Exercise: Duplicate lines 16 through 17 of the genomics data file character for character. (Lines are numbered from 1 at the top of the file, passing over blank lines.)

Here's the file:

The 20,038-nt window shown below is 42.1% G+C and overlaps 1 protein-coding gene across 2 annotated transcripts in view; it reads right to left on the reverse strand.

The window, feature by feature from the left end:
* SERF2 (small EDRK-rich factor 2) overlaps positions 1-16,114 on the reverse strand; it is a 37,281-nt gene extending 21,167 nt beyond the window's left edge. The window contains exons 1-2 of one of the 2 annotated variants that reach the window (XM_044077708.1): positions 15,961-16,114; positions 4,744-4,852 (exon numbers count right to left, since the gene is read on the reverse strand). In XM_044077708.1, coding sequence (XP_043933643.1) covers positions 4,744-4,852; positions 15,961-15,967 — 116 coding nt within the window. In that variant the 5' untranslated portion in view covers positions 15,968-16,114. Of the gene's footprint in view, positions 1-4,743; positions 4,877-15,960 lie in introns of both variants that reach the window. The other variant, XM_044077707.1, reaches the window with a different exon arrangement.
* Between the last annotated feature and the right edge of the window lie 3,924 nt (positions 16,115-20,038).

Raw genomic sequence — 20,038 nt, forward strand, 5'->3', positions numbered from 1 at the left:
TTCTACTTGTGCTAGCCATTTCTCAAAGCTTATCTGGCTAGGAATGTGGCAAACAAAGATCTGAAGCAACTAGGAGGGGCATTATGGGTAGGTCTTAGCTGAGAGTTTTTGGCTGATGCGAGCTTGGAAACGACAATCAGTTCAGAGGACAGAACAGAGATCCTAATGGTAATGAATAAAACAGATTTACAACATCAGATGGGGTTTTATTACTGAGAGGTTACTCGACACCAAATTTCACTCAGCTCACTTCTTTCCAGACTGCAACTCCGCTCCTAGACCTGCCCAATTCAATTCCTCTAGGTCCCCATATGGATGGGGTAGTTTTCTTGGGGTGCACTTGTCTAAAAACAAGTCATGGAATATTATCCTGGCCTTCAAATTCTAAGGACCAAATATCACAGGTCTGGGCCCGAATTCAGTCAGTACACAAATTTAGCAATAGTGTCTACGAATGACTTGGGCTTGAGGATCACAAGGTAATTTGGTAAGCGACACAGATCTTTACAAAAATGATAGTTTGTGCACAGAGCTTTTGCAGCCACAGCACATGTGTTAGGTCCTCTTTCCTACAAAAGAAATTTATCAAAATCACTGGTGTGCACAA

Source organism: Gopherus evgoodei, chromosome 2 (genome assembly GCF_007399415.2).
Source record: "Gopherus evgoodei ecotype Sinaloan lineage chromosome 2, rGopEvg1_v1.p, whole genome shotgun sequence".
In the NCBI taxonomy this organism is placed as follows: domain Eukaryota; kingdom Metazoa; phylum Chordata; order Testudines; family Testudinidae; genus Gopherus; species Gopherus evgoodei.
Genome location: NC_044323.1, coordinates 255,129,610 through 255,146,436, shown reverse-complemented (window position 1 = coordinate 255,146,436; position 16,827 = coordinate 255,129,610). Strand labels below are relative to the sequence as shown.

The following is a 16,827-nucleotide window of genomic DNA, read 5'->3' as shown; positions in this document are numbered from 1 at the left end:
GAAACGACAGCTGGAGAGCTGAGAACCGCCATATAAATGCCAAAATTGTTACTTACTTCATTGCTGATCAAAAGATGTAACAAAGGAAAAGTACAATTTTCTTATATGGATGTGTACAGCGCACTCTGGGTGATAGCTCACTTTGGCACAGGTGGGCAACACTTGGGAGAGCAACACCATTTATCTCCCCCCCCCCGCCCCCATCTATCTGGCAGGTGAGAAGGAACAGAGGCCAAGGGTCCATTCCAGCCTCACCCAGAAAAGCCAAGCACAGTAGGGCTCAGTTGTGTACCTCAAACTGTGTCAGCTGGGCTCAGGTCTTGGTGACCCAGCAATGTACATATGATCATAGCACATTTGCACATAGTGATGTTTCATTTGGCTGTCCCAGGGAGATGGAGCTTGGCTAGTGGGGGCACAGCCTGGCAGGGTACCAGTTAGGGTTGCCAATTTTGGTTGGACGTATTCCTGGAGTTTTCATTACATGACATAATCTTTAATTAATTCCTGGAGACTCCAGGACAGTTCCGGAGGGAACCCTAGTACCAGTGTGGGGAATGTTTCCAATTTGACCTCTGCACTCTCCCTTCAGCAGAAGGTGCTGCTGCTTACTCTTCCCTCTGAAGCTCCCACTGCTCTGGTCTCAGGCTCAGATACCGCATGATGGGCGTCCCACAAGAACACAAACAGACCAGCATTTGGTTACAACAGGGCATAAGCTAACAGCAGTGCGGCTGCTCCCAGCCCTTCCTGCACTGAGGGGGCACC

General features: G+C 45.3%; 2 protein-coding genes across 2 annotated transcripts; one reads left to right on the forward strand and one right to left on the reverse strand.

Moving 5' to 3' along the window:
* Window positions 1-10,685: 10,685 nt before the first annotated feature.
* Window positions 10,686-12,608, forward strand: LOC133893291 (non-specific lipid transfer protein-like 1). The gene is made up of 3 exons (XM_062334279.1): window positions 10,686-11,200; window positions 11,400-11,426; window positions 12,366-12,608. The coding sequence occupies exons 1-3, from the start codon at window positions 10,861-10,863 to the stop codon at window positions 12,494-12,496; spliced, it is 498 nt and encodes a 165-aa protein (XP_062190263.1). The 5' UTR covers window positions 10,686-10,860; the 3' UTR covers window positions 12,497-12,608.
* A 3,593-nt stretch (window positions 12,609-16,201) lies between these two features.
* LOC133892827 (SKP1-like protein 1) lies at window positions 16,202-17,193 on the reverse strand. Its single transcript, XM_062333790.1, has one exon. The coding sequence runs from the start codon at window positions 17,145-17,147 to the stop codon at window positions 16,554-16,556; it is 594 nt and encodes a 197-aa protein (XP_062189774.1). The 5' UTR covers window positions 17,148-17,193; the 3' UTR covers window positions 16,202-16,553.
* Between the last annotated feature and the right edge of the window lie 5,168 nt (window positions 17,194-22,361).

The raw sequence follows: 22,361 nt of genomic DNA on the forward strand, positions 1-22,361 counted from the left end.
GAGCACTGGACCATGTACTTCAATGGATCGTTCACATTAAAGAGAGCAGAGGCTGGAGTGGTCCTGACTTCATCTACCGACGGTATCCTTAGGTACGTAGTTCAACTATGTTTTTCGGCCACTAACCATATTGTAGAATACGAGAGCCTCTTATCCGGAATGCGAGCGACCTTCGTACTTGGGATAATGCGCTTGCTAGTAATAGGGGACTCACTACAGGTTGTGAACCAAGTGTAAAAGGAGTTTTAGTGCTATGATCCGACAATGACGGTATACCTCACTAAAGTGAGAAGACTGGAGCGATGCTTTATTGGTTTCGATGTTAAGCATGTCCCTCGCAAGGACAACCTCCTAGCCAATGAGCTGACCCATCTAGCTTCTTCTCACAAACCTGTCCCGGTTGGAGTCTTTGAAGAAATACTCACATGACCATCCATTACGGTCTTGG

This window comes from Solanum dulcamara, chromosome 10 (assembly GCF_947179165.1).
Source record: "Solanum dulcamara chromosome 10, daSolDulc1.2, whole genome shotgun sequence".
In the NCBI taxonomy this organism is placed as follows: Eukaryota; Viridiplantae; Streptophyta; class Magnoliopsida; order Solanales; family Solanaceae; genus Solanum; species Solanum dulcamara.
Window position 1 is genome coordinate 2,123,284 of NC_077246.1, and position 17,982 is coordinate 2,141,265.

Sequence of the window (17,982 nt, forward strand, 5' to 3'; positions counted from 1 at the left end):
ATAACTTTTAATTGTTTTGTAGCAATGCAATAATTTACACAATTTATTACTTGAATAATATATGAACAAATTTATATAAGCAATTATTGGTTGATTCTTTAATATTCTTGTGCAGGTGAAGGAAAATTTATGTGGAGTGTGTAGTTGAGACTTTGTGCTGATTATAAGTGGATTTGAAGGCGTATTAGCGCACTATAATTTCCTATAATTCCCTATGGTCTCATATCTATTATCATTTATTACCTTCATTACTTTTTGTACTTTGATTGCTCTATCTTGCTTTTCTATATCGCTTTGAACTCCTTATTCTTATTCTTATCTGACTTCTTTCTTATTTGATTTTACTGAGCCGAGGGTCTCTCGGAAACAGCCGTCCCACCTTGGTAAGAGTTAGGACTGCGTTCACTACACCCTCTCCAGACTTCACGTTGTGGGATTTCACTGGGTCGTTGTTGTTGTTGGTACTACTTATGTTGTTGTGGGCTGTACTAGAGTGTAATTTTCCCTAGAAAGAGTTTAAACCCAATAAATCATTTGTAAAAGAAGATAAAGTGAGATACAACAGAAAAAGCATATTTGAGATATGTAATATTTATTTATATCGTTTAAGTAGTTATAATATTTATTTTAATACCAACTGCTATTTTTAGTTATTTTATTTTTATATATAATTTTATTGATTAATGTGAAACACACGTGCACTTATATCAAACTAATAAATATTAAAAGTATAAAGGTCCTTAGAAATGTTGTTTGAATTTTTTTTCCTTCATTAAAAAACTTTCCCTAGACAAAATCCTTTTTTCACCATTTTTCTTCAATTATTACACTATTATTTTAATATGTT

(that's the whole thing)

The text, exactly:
* Window positions 10,686-12,608, forward strand: LOC133893291 (non-specific lipid transfer protein-like 1). The gene is made up of 3 exons (XM_062334279.1): window positions 10,686-11,200; window positions 11,400-11,426; window positions 12,366-12,608. The coding sequence occupies exons 1-3, from the start codon at window positions 10,861-10,863 to the stop codon at window positions 12,494-12,496; spliced, it is 498 nt and encodes a 165-aa protein (XP_062190263.1). The 5' UTR covers window positions 10,686-10,860; the 3' UTR covers window positions 12,497-12,608.
* A 3,593-nt stretch (window positions 12,609-16,201) lies between these two features.